“Shakespeare was real, but 90% of what his biographies tell is fictional”

"Let's start with a clarification: Shakespeare existed, he was real". It is with this forcefulness that the publisher and translator Andreu  Jaume has dispelled all kinds of doubts about the rumors surrounding the life and work of the most important author of all time. 

This was certified during the webinar "And Shakespeare invented humans", organized by the Culture Program of the UPF Barcelona School of Management as part of the activities of Sant Jordi and in collaboration with the Institut d'Humanitats. "There are many biographies about Shakespeare, but most of them are based 10% on facts and 90% on made-up stories", regretted Jaume, who recommended the text by Bill Bryson. "Everything you can know about Shakespeare was written by him", he said. 

"One of the biggest grievances Shakespeare has suffered is that his existence and his work has been doubted", insisted Jaume, who led a session through Shakespeare's Elizabethan England and the intricacies of his personal life that undoubtedly affected his creations. 

From humor to "dark comedy"

"Shakespeare had to be a very funny guy: even in the darkest tragedies there is always a touch of humor", noted the critic and publisher, responsible for the edition of Shakespeare's complete works in Spanish and the translation into Spanish of King Lear (Penguin Clásicos, 2016).

Although Shakespeare "always had an innate comic intuition", he found it difficult to adapt to the drama that prevailed during the reign of Elizabeth I and that his contemporary, colleague and competitor, Christopher Marlowe, mastered so well. 

"His life, Marlowe's, was passionate, having to deal endlessly with the rejection of homosexuality; Shakespeare's, on the other hand, was more ordinary". The famous playwright married Anne Hathaway, with whom he had three children: Susanna, Judith and Hamlet. It was precisely the death of the only boy, Hamnet, when he was only eleven years old, that transformed his work.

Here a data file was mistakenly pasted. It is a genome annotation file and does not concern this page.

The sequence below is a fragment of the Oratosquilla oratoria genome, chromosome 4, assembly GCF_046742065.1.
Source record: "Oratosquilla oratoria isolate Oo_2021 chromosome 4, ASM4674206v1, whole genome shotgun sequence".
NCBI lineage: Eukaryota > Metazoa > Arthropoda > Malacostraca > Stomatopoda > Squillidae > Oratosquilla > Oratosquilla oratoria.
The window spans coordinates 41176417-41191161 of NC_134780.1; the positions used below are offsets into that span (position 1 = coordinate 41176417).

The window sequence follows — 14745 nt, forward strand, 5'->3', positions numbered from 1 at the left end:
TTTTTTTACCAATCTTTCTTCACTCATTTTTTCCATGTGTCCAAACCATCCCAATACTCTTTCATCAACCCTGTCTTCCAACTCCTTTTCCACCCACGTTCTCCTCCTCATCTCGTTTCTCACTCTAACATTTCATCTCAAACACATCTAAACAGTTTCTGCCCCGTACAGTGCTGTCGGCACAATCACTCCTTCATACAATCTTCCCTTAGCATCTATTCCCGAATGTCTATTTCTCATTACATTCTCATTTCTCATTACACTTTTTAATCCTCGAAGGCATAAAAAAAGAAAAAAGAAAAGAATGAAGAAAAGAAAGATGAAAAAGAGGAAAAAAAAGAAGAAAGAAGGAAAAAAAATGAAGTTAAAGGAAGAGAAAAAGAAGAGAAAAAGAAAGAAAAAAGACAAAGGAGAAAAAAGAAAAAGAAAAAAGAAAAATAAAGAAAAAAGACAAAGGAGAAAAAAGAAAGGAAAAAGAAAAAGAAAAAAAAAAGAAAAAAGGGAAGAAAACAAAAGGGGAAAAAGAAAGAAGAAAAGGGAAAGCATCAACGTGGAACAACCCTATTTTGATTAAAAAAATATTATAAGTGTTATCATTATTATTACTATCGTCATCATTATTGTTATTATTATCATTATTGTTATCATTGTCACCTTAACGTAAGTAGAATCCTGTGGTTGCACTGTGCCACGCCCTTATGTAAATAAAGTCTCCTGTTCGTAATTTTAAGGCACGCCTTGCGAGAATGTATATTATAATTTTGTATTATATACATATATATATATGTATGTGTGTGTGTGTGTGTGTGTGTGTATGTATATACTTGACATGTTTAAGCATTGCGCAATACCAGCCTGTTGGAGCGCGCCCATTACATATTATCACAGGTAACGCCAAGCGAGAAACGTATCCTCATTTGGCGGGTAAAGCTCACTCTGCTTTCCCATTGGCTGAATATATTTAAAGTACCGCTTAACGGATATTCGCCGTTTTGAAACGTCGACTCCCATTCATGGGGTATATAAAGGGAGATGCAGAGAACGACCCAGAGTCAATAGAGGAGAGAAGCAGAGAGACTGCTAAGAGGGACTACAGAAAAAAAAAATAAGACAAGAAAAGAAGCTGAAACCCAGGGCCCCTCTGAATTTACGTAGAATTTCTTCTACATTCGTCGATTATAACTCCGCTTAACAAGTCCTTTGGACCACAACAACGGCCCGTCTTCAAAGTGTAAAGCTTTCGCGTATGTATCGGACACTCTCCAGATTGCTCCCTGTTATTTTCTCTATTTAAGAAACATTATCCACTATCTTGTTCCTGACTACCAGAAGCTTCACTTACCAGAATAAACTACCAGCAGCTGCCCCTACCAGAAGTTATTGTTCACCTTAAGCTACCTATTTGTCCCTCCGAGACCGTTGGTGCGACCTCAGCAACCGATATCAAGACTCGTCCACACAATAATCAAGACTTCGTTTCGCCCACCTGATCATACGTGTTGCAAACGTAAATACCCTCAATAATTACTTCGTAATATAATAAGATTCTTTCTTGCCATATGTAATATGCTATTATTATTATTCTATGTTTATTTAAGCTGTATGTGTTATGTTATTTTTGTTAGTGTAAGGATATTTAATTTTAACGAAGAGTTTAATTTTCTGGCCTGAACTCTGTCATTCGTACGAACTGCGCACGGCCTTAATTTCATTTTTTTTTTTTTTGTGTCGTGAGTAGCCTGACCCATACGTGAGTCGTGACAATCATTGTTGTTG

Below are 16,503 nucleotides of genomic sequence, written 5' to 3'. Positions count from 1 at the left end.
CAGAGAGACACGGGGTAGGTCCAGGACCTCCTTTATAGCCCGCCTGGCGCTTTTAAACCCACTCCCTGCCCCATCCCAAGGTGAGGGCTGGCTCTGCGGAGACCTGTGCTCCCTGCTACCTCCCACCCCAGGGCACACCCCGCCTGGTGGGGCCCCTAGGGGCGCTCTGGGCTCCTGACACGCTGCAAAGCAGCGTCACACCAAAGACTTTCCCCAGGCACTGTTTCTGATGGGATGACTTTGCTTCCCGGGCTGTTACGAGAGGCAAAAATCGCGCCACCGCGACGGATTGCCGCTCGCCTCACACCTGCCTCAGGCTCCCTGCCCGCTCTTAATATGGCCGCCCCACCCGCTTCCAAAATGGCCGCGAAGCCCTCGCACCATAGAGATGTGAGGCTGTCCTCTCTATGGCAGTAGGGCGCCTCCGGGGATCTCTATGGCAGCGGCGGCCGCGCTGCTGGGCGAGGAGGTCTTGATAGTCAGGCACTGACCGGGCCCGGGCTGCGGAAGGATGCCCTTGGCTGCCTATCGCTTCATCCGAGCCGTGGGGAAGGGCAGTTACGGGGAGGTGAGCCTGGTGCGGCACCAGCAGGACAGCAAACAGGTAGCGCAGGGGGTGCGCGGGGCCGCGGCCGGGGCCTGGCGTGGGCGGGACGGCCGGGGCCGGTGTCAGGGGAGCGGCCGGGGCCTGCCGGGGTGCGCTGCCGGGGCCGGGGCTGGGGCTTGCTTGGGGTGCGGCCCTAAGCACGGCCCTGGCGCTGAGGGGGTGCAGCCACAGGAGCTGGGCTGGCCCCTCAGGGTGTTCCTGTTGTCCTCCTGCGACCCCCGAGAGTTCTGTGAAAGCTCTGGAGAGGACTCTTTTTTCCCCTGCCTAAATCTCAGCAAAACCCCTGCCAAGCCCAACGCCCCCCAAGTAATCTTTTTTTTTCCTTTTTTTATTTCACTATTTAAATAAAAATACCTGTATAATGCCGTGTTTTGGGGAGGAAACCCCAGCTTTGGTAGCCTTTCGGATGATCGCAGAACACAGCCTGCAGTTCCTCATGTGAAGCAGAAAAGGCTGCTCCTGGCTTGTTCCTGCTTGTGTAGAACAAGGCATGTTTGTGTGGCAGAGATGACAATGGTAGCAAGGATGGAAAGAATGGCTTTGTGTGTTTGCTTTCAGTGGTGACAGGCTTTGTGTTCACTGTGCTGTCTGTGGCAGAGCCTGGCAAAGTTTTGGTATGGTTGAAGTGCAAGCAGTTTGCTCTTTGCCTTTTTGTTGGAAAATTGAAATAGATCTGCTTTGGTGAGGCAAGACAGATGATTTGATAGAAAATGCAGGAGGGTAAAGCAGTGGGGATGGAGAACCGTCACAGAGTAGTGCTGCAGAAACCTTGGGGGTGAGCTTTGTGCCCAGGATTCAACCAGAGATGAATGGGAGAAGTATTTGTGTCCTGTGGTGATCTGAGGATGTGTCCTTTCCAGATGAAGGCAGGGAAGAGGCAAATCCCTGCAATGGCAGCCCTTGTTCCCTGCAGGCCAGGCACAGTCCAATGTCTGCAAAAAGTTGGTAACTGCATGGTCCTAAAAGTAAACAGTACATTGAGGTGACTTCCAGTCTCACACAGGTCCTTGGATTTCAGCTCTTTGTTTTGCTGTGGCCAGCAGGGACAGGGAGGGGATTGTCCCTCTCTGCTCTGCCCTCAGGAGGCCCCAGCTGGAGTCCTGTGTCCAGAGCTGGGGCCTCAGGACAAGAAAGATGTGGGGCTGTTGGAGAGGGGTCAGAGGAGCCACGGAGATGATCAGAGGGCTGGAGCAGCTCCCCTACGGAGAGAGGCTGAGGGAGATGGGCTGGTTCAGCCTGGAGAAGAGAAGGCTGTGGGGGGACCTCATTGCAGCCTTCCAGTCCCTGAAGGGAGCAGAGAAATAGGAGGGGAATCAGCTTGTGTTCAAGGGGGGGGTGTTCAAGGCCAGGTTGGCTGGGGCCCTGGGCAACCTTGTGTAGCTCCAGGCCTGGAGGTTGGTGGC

The Tempest
La comunidad UPF edita este año la edición bilingüe de 'The Tempest', la última obra de Shakespeare

Gradually, Shakespeare took up tragic dialogue in his plays through historical dramas. In the 16th century, "England was a nation that was creating its mythology for the first time, and there Shakespeare inserted himself in a masterful way", said Jaume. A path that led him to write his great tragedy: Hamlet.

"The playwright's tone darkens from the age of 40 onwards", said the publisher, who added: "He had lost a son, he felt the bite of the passing of time and that is very noticeable". From that moment on, Shakespeare stopped writing comedies or wrote what are known as "dark comedies".

After the glory, farewell

Finally, Shakespeare conquered the tragic dialectic he so craved and had so envied in Marlowe, who died under strange circumstances after being accused of being a government spy.

"King Lear is the best play of Shakespeare and of the entire Elizabethan period", said Jaume. However, after the death of Elizabeth I, the last monarch of Tudor dynasty, Shakespeare no longer wrote either tragedies or comedies. 

His last solo work, The Tempest, will act as his farewell. "In it he incorporates all the elements researched during his dramaturgy, turning them into a myth", said the critic and publisher, who pointed out that the play works as a "reconciliation". To exemplify this, Jaume quoted one of the most famous phrase of the work: "We are such stuff as dreams are made on and our little life is rounded with a sleep". 

Whatever the case may be, Shakespeare was real and his work still enlightens us in an era, ours, of "overdimensioned ego apotheosis in which everything is biography and publicity", said the editor, who concluded: "Well thought out, not knowing much about Shakespeare is a relief".